You want to know as much as you can about your target customer. You can gather this information through observation and by researching the kind of customers who frequent your type of business. For starters, helpful things to know are their age and income. What do they do for a living? What’s their marital status and education level?

3.  Recognize that knowing who you serve helps you define who you do not.

Let’s take a classic example from copywriting genius Dan Kennedy. He says that if you’re opening up a fine dining steakhouse focused on decadent food, you know right off the bat that you’re not looking to attract vegetarians or dieters. Armed with this information, you can create better marketing messages that speak to your target customers.

It’s okay to decide who is not a part of your target customer base. In fact, for small businesses knowing who you don’t cater to can be essential in helping you grow. Why? Simple, if you’re small your advantage is that you can connect deeply with a specific segment of the market. You want to focus your efforts on the right customer who already is compelled to spend money on your offer.

If you’re spreading yourself thin by trying to be all things to everyone, you will only dilute your core message. Instead, keep your focus on your target customer. Define them, go deep, and you’ll be able to figure out how you can best serve them with your products and services.

4.  Learn from your competition.

This works for brick and mortar businesses as well as internet businesses because it allows you to step into the shoes of your customer and open up to a new perspective of your business. Take a look around the internet and around your town. If you can, visit your competitor’s shops. For example, if you own a restaurant specializing in Italian cuisine, dine at the other Italian place in your neighborhood or in the next township.

As you experience the business from the customer perspective, look for what’s being done right and wrong.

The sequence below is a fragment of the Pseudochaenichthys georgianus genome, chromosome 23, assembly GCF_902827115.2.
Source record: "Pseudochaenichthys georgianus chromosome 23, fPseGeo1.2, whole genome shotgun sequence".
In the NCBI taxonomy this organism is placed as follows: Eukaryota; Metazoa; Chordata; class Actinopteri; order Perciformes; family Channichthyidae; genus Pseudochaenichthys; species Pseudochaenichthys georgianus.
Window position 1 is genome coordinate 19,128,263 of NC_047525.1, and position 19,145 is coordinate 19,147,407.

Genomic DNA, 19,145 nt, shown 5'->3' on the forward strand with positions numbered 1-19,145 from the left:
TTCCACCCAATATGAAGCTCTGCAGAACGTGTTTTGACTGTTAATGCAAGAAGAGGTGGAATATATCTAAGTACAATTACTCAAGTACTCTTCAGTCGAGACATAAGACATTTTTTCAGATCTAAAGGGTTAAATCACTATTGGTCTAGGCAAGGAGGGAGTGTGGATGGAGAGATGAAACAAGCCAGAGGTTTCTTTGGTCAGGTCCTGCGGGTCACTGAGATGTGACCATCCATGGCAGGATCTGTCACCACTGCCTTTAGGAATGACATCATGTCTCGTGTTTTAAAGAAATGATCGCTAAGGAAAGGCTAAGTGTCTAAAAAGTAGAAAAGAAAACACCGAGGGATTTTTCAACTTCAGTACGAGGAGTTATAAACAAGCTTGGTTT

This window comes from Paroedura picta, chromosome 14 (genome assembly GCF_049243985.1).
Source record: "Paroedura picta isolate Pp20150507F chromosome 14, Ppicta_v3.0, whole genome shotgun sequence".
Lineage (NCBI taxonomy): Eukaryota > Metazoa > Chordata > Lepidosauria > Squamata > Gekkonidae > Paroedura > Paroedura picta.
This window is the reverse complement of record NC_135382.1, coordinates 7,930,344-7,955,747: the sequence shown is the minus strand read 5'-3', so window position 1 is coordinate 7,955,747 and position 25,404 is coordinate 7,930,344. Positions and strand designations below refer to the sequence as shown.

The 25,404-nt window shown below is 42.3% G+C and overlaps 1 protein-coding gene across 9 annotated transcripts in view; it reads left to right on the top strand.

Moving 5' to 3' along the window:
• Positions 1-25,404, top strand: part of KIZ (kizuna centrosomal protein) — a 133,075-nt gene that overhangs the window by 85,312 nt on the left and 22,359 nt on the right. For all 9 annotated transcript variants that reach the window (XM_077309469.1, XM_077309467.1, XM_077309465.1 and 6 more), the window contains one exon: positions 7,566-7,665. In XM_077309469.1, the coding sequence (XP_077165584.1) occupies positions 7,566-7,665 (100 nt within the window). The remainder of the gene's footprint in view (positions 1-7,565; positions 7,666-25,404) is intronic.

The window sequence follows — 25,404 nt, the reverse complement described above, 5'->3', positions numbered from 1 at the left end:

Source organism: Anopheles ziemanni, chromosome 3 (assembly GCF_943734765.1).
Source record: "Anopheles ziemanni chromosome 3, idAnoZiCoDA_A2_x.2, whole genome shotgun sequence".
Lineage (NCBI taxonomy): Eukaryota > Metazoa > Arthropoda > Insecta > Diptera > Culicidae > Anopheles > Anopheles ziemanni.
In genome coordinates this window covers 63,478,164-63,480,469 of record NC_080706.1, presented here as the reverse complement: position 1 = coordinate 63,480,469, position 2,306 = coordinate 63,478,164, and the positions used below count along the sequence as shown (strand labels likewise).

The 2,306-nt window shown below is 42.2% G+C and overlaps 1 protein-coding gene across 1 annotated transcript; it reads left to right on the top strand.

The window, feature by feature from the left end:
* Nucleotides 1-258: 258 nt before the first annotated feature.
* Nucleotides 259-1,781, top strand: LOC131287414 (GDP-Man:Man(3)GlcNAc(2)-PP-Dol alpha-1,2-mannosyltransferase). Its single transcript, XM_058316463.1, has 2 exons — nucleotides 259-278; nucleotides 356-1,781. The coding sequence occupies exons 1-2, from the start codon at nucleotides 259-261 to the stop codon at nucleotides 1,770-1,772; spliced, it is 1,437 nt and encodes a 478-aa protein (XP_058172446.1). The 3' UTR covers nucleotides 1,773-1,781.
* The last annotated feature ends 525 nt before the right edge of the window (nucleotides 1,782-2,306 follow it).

Can you see areas that need attention or improvement? How are you running things in comparison? What’s the quality of their product and customer service? Are the customers here pleased? Also, take a close look at their market segment. Who else is patronizing their business? Are they the same kinds of people who spend money with you? By asking these questions and doing in-person research, you can dig up a lot of information to help you define your unique selling position and create even better offers for your customers.

5. Get your target customers to open up and tell you everything.

A good customer survey is one of the most valuable market research tools because it gives you the opportunity to get inside your customer’s head. However, remember that some feedback may be harsh, so take criticism as a learning tool to point you in the right direction.

Creating a survey is simple. Ask questions about what your customer thinks you’re doing right, and what can be improved. You can also prompt them to tell you what kinds of products and services they’d like to see you add which gives you amazing insight into how to monetize your business more. Many customers will be delighted to offer feedback. You can even give customers who fill out surveys a gift like a special coupon for their next purchase.


If you’re considering the launch of a new product or service, we’ll guide you through the process and help you decide if it’s a good move for your company.(please note: we supply market research reports not writing marketing reports)